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From hydroelectricity to windfarms, the BRI is empowering nations

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Large-scale BRI infrastructure projects are receiving much needed investment

Powering large-scale infrastructure projects in countries along the Belt and Road may seem like a challenge, but nations are getting a much-needed boost in the form of massive investment and financing for a wide range of generation projects.

"There is huge demand for new and improved energy and logistics infrastructure in developing countries along the BRI," says Dr. Kaho Yu, senior Asia analyst at Verisk Maplecroft and associate at Harvard Kennedy School. In the past the “infrastructure has received little investment in many places”.

Power generation is a crucial building block for the BRI, particularly where electricity shortages and frequent outages cripple economic development, diminish quality of life, and prohibit broader infrastructure projects.

The International Energy Agency estimates 860 million people globally lack access to electricity1, with hundreds of millions more living with unreliable power that makes even everyday tasks such as schooling and cooking frustratingly difficult. To overcome this, nations along the Belt and Road are deploying a range of generation methods.

One such method is distributed power generation (DPG). DPG stations can be built rapidly and a range of locations and offer mobility. One of the largest DPG companies, VPower, has already deployed 10 gas-fired projects along BRI routes (PDF, 1.2 MB)2 with a capacity totalling 273MW.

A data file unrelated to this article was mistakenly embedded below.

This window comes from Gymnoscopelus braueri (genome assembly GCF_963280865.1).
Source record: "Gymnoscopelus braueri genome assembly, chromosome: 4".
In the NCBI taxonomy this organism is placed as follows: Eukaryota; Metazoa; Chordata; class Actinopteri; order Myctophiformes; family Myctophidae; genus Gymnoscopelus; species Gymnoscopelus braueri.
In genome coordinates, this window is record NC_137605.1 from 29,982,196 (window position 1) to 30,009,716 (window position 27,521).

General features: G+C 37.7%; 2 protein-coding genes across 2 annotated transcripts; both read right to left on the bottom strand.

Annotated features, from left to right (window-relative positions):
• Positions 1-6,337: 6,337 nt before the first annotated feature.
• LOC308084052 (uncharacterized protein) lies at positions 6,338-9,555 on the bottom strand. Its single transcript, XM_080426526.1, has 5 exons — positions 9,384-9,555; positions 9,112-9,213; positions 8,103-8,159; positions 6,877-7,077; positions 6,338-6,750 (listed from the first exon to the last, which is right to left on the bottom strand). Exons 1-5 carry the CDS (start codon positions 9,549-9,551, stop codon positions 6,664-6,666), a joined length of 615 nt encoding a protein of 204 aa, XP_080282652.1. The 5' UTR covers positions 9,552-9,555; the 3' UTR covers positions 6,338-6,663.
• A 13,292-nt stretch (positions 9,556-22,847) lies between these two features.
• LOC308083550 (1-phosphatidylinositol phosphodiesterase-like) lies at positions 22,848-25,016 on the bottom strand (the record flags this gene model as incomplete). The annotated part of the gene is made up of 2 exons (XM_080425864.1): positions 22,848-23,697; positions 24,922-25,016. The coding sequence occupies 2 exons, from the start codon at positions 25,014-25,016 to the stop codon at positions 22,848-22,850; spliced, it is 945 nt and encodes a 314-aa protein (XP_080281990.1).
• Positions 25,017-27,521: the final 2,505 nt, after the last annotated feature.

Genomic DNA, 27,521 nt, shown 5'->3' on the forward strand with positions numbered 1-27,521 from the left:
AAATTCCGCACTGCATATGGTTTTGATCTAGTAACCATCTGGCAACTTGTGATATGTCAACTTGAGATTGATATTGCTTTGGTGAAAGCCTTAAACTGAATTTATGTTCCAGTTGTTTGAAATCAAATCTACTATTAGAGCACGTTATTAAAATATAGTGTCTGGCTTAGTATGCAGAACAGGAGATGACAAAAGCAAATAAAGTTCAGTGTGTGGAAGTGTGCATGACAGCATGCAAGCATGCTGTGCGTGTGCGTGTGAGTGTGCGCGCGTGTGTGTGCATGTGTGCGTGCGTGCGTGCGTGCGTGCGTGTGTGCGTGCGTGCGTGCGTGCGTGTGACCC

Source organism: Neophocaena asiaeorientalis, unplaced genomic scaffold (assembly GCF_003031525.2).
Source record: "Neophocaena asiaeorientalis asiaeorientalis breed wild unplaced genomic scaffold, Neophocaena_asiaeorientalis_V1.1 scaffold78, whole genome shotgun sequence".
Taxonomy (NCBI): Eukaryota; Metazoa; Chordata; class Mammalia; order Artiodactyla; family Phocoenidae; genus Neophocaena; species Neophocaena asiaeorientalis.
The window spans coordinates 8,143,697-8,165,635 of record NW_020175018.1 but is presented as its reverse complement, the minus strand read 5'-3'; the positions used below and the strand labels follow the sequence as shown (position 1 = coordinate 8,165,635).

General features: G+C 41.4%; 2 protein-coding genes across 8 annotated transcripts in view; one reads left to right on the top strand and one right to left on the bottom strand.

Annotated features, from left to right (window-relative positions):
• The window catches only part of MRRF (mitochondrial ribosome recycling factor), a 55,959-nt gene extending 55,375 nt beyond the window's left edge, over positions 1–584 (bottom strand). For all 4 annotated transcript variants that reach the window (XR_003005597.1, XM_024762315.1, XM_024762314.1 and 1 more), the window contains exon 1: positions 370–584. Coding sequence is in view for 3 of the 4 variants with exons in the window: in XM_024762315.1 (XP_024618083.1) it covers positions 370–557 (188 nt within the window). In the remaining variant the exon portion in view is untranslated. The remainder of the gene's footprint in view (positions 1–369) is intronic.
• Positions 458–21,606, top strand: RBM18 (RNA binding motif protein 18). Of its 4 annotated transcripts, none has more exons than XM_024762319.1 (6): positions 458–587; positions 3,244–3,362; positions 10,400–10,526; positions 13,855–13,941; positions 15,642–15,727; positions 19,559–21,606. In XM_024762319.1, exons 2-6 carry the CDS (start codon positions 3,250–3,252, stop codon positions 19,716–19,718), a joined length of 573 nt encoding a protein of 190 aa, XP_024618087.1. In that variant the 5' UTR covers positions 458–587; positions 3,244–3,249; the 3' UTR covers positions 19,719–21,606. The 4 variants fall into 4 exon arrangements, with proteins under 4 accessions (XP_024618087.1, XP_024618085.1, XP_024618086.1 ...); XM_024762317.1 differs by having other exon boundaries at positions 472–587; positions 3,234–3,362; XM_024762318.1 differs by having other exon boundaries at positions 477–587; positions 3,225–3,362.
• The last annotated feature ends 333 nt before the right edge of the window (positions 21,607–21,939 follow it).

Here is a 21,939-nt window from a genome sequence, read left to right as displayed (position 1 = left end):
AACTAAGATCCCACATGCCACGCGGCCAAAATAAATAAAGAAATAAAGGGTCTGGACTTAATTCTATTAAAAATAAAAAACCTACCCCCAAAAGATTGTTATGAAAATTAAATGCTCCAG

Alongside DPGs, a range of other generation methods are starting to come online. Indonesian leaders in July celebrated the opening of their first wind farm3. In Egypt, a Chinese company is assembling the world’s largest solar park4, which will generate 1,600MW when completed by the end of 2019. At the BRI’s farthest frontier, in Argentina, work is underway ona 1,310MW hydropower project5 financed by China that could boost that country’s power capacity by 5%.

This mix of power generation is vital to the success of the BRI. “For developing countries, the cost of using renewables for power generation is still high, so it’s not a cost-effective way to generate power at the moment,” explains Yu. “Yet renewables, especially solar power, are a good solution for remote regions that aren’t connected to existing grids.”

As Beijing forges ahead with the BRI and sustainability comes to the fore, its clear projects will have to find a balance between clean and cheap. If the right balance is found, these projects could well power a new wave of prosperity as well as innovative, greener generation methods in the future.


Argentina, work is underway on a

1,310 MW

hydropower project5 financed by China that could boost that country’s power capacity by 5%.

One of the largest DPG companies, VPower, has already deployed 10 gas-fired projects along BRI routes2 with a capacity totalling

273 MW

There is huge demand for new and improved energy and logistics infrastructure in developing countries along the BRI," says Dr. Kaho Yu, senior Asia analyst at Verisk Maplecroft and associate at Harvard Kennedy School. In the past the “infrastructure has received little investment in many places